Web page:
The right team starts with a good knowledge base. Involve someone familiar with operations and secure their buy-in. If it’s a running plant or a new design, you may bring in an operator from a similar facility that has this process running, but having an operations representative is key.
To maintain consistency throughout not only a single PHA, but across a facility, a clear and consistent rule set is required. Clear and consistent rules help you avoid problems such as applying rules unequally to different sections of a plant or applying the same rule in different ways to a certain unit. Inconsistency can lead to gaps in the PHA which could be a safety risk.
Typically, the PHA rules are given to the team at the start of the project and are based on international standards and recognized engineering practices.
Everyone has a different level of acceptable risk, so you must adjust your facilitation accordingly. Additionally, some facilities will take credit for certain types of installed safeguards – check valves, for example – and other places will not take credit for these devices. A clear and consistent set of rules will create uniformity among the different locations.
A clear set of rules is also helpful when the PHA team has members rotating in and out. In a lengthy PHA, not everyone may be able to stay on the team for an entire month at a time, making it necessary to swap out team members. Applying the rules the same way throughout ensures a consistent product throughout the entire site.
The final key to a successful PHA is creating good documentation. Keep in mind that the document must be robust enough to answer questions for future PHA teams as well as those implementing current recommendations.
Whoever is documenting the PHA must remember that the current PHA team is not the only group to ever read that PHA. Other teams will also be using the PHA to design safeguards to mitigate the identified areas of concern throughout the facility and determine independent protection layers (IPLs).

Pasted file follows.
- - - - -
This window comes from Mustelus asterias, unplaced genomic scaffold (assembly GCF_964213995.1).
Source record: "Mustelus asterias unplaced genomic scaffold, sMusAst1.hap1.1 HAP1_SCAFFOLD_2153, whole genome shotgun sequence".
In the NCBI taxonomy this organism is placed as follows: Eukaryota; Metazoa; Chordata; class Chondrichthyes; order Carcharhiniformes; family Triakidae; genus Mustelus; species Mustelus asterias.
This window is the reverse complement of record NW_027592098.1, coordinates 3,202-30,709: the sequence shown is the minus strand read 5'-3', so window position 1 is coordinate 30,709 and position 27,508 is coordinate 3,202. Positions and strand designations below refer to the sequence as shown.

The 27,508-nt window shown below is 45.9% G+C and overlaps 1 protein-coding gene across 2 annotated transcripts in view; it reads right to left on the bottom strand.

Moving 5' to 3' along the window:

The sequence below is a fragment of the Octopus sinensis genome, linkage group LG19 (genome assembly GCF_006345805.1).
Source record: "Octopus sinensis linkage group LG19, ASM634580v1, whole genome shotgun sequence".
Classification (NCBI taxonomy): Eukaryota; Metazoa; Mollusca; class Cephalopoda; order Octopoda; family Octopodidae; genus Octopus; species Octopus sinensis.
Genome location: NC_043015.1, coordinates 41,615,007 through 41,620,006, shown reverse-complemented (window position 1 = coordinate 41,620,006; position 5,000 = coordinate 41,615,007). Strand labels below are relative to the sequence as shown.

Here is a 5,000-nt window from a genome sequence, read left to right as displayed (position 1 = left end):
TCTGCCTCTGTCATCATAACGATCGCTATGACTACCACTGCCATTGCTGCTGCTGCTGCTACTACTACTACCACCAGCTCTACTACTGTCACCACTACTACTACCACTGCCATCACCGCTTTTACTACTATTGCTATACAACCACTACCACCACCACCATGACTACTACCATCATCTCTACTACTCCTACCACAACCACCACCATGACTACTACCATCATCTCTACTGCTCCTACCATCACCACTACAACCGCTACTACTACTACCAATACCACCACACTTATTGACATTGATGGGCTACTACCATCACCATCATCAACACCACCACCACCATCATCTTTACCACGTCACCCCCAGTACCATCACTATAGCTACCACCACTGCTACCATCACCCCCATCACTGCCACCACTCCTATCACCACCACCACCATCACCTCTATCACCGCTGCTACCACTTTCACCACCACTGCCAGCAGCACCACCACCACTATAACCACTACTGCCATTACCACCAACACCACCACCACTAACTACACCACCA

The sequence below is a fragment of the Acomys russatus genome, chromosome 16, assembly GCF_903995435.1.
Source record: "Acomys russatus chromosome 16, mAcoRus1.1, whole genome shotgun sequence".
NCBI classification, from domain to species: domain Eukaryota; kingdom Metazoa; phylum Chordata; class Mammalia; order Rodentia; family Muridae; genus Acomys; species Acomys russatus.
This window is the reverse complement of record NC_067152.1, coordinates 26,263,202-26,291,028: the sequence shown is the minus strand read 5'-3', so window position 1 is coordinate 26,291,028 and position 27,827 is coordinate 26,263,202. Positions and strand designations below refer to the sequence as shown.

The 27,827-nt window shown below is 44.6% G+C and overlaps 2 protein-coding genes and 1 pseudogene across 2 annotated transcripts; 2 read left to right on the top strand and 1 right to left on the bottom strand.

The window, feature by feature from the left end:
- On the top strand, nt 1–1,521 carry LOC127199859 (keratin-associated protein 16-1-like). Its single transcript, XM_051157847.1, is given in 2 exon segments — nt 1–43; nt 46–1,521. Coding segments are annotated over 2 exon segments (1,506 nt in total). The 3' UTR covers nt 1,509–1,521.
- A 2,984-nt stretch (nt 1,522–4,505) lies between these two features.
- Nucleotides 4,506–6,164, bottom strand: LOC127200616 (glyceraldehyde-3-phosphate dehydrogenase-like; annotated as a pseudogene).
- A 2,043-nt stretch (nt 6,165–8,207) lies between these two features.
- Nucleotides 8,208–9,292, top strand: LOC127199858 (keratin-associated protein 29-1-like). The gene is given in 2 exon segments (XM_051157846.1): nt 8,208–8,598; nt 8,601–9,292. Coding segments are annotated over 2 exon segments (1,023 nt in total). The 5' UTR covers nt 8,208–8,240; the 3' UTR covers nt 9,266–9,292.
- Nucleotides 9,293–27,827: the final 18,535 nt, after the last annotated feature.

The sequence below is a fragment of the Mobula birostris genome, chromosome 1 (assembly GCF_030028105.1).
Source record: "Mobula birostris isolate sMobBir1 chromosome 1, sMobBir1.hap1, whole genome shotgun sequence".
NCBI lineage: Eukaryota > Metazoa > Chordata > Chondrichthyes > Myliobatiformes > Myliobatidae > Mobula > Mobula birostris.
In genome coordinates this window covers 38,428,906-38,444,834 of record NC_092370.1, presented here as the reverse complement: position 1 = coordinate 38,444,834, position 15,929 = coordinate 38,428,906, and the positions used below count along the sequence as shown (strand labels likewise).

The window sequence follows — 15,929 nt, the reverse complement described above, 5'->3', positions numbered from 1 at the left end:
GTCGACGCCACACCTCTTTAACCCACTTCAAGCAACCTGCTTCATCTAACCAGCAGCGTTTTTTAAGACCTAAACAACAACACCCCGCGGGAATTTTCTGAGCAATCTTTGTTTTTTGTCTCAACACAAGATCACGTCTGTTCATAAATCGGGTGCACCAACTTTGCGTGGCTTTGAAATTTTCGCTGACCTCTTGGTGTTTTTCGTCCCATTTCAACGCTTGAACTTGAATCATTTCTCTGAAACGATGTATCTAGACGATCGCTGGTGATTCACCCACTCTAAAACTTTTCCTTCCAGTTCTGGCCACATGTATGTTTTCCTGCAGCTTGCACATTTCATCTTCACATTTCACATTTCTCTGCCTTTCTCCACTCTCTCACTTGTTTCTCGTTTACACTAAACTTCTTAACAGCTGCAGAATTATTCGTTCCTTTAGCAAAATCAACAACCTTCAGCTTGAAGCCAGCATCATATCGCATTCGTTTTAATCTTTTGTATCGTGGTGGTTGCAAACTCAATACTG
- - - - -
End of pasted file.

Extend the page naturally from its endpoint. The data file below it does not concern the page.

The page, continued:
Many people will use the outputs of the PHA for their work who may not be familiar with the context of the PHA, so it must be able to stand alone. That means clearly documenting assumptions and ensuring that the consequence descriptions are correct.
This is especially important because the document will be used five years later for revalidation. The consequence needs to be fully described to adequately determine the safeguards.
The goal is to be able to have someone look at the PHA documentation after the team has disbanded and understand exactly what was discussed.
Hargrove Controls & Automation’s seasoned and highly-trained Process Safety Team helps clients operate safe facilities and comply with OSHA process safety regulations.
With a combined 85+ years of process safety experience and having conducted dozens of PHAs, our engineering staff has conducted PHAs and revalidations for a wide range of processes and knows how to efficiently and successfully facilitate these projects.
For more information on Hargrove Controls & Automation’s process hazard analysis services, visit our website.Back to News